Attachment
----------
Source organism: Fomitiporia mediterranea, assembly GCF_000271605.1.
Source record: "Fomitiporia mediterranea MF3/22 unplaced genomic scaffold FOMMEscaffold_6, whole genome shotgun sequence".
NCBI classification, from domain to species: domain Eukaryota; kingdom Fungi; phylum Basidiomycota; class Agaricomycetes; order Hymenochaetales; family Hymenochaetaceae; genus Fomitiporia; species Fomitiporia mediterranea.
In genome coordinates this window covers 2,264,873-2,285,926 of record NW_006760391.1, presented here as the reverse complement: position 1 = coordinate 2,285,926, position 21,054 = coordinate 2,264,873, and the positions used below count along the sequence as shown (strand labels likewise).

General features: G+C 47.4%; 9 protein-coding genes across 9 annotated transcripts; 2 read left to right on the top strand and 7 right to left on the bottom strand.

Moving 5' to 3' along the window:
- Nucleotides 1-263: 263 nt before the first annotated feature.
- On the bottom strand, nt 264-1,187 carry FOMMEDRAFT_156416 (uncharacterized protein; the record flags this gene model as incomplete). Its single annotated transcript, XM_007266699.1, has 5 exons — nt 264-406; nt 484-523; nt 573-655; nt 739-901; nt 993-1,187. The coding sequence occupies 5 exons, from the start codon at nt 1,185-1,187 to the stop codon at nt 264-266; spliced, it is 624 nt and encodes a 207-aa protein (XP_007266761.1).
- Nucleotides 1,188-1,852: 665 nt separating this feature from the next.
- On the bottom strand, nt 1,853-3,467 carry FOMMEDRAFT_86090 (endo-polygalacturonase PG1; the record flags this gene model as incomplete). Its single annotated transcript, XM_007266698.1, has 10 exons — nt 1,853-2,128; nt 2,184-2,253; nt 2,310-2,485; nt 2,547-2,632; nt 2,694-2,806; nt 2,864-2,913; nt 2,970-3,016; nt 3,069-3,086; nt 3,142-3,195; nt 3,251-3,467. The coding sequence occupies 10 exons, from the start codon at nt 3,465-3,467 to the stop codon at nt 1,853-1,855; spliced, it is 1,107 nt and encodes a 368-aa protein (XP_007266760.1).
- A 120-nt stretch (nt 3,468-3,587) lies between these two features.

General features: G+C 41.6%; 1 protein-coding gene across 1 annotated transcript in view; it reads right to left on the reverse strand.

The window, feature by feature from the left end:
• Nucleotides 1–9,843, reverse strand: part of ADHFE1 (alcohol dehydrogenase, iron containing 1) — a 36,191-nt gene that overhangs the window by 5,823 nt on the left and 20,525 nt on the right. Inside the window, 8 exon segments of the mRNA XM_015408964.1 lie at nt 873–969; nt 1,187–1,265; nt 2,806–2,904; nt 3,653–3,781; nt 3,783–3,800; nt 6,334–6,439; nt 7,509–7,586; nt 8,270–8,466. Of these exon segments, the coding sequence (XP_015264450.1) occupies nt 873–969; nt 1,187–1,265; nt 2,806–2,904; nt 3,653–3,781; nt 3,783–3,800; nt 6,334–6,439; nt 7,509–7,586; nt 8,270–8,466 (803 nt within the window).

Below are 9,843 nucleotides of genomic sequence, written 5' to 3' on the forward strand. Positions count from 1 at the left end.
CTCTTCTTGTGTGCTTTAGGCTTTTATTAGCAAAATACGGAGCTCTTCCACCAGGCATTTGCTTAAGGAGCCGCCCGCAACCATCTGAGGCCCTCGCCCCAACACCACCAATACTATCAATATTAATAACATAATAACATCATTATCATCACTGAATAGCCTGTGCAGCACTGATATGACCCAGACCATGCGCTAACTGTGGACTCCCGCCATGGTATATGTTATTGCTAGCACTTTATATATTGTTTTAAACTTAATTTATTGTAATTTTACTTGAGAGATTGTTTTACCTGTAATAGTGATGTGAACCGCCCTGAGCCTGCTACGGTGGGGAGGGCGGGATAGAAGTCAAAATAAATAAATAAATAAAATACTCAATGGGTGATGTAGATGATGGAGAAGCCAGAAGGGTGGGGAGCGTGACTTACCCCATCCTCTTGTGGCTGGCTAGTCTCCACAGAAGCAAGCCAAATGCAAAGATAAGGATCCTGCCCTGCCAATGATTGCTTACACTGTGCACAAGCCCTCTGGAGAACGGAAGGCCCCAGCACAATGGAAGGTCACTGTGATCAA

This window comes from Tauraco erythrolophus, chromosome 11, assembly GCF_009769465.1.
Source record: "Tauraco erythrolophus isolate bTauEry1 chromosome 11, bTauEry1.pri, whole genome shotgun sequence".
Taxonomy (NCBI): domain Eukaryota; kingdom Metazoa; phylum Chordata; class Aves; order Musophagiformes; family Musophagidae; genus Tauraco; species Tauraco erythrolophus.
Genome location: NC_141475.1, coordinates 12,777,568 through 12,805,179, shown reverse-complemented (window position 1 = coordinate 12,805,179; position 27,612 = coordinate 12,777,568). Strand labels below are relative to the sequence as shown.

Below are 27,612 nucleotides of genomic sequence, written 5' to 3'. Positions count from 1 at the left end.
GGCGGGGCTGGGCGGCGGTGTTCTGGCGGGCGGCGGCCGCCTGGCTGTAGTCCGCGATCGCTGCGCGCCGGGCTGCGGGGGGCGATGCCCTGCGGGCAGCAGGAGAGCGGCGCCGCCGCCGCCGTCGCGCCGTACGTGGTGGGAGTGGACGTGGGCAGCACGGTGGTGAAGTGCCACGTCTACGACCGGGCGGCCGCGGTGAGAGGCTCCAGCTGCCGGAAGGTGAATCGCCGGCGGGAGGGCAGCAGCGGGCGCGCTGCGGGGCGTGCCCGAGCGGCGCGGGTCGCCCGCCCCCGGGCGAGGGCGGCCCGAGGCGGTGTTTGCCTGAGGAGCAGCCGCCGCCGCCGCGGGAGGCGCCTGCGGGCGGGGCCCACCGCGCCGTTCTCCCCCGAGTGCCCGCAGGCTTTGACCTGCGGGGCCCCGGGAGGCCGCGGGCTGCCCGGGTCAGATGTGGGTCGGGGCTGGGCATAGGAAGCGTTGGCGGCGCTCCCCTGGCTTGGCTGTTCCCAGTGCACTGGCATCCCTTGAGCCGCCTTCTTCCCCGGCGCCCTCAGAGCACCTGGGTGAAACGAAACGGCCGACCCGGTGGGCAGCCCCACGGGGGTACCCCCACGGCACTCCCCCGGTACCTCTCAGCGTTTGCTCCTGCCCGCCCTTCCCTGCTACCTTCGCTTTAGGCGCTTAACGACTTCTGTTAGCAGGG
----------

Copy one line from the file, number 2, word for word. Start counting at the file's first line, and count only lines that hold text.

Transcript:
Source record: "Fomitiporia mediterranea MF3/22 unplaced genomic scaffold FOMMEscaffold_6, whole genome shotgun sequence".